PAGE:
Latino Leaders Stand Behind Hermandad


Orange County Latino leaders stood firm Wednesday behind Hermandad Mexicana Nacional, a day after documents laid out in detail the organization’s alleged role in registering hundreds of noncitizens to vote.

Prominent members of Orange County’s Latino community said that none of the evidence revealed this week had shaken their belief that Hermandad, a Latino rights organization, has been unfairly smeared.

“We firmly and consistently believe that there was no deliberate, felonious behavior,” said Amin David, president of Los Amigos of Orange County, a group dedicated to promoting Latino interests. “When the dust finally settles, the district attorney will have no indictments.”

David and others said Wednesday that at most the investigation might reveal that some noncitizens--all legal residents--mistakenly registered to vote before they were eligible. They said the latest revelations failed to suggest any criminal intent on the part of Hermandad employees.


What the revelations have done, they said, is foster a hostile atmosphere for Latino immigrants in Orange County. They said that allegations of voting improprieties have emboldened racists and immigrant bashers, and made life more difficult for many immigrants.

“The radical right does not want to share power,” said Alex Nogales, chair of the media committee for Citizens of Democracy, the group that came together to help defend Hermandad. “They believe the conspiracy theory that the only way [Latinos] can win is by cheating.”

Rueben Martinez, owner of Martinez Books and Art Gallery in Santa Ana, said he was troubled by the controversy. But he said if it were proved later that Hermandad did anything improper, then he fully expected it would be punished.

“If Hermandad did something wrong, we want to help them,” Martinez said. “But you have to pay if you do something wrong.”


In November, when allegations first surfaced about noncitizens registering to vote, David, Nogales and others rushed to the defense of Hermandad, which means brotherhood in Spanish. They formed Citizens for Democracy. They publicly condemned the allegations. Several hundred people demonstrated outside Los Angeles Times offices in Costa Mesa and Los Angeles to protest the newspapers’ coverage.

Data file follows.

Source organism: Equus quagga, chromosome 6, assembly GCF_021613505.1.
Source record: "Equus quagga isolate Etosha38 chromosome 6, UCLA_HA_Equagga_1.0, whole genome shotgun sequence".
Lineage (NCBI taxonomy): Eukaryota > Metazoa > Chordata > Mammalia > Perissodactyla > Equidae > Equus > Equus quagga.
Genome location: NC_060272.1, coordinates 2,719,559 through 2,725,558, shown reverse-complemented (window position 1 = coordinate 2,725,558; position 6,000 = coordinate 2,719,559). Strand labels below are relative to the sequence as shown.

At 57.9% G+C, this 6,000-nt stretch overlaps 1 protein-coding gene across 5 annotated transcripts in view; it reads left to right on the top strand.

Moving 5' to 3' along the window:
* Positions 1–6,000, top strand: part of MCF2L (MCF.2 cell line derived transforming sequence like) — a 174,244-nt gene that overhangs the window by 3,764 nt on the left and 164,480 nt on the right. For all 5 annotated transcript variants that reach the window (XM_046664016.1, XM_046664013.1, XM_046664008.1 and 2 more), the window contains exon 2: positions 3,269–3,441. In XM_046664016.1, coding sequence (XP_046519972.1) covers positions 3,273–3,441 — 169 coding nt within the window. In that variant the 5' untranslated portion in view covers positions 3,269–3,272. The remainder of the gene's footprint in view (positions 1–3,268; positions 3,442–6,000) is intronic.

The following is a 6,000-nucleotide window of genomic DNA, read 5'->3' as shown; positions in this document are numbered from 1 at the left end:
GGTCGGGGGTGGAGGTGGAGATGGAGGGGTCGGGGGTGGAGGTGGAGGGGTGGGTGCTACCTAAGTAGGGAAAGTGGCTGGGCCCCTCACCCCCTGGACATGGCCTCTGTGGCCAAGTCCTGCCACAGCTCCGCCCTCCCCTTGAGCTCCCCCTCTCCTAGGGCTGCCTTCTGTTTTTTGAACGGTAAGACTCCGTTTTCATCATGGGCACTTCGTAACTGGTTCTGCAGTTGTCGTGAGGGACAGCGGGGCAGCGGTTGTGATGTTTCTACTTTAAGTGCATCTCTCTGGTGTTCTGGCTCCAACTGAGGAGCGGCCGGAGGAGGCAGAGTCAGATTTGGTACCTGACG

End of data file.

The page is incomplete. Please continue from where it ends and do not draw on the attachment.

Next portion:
Court documents released Tuesday suggested that authorities believe more than 200 noncitizens signed up to vote at Hermandad’s Santa Ana office.

Prosecutors searching the offices of Hermandad compared the names of people who registered to vote at Hermandad with a list people who were taking citizenship courses there. They determined that at least 227 noncitizens registered to vote at Hermandad’s office.

The documents also revealed that the district attorney’s investigation began when four legal residents taking citizenship classes at Hermandad went to authorities on their own initiative, when they began to worry that they had been wrongly registered to vote by Hermandad employees.

No one has been charged in the investigation.

Some Latino leaders pointed out that the latest revelations against Hermandad were simply allegations--not evidence and not proof. They pointed out, for instance, that the five people quoted by a district attorney’s investigator about Hermandad remain anonymous.

Many of Hermandad’s backers said they would wait and see what the investigation uncovers before drawing any more conclusions.

“There isn’t anything there of substance,” said Art Montez, president of the Santa Ana chapter of the League of United Latin American Citizens. “You can always find human error in any big organization. That’s why every company has an audit, and every house is inspected after it’s built.”


Nogales, who also chairs the National Hispanic Media Coalition, said the controversy has frightened some immigrants away from the citizenship process.

“This is a community that is very afraid,” he said.

Monsignor Jamie Soto, the vicar for the Hispanic community in the Archdiocese of Orange County, agreed that the Hermandad controversy is demoralizing Orange County’s Latino population.

“The longer the allegations continue and there is no resolution to the controversy, the more it discourages many in the community,” Soto said.

Nogales and others reiterated their charge that coverage by the media, and especially The Los Angeles Times, had distorted the facts and concealed important information.

In particular, Nogales charged that The Times had allowed former U. S. Rep. Robert K. Dornan, who lost his seat in November, to foist his agenda on the newspaper. He also accused The Times of failing to disclose that it had relied on election data generated by the Fair Elections Group in Torrance, which was also providing data to Dornan.

“These are very significant things,” Nogales said.

But David and others said they felt that the media coverage had become more responsible recently.


Montez echoed the sentiments of many leaders in the Latino community who said they wanted to help Hermandad and its director, Nativo Lopez, during rough times.

“It’s like they say in the Marines,” Montez said, “you never abandon your wounded.”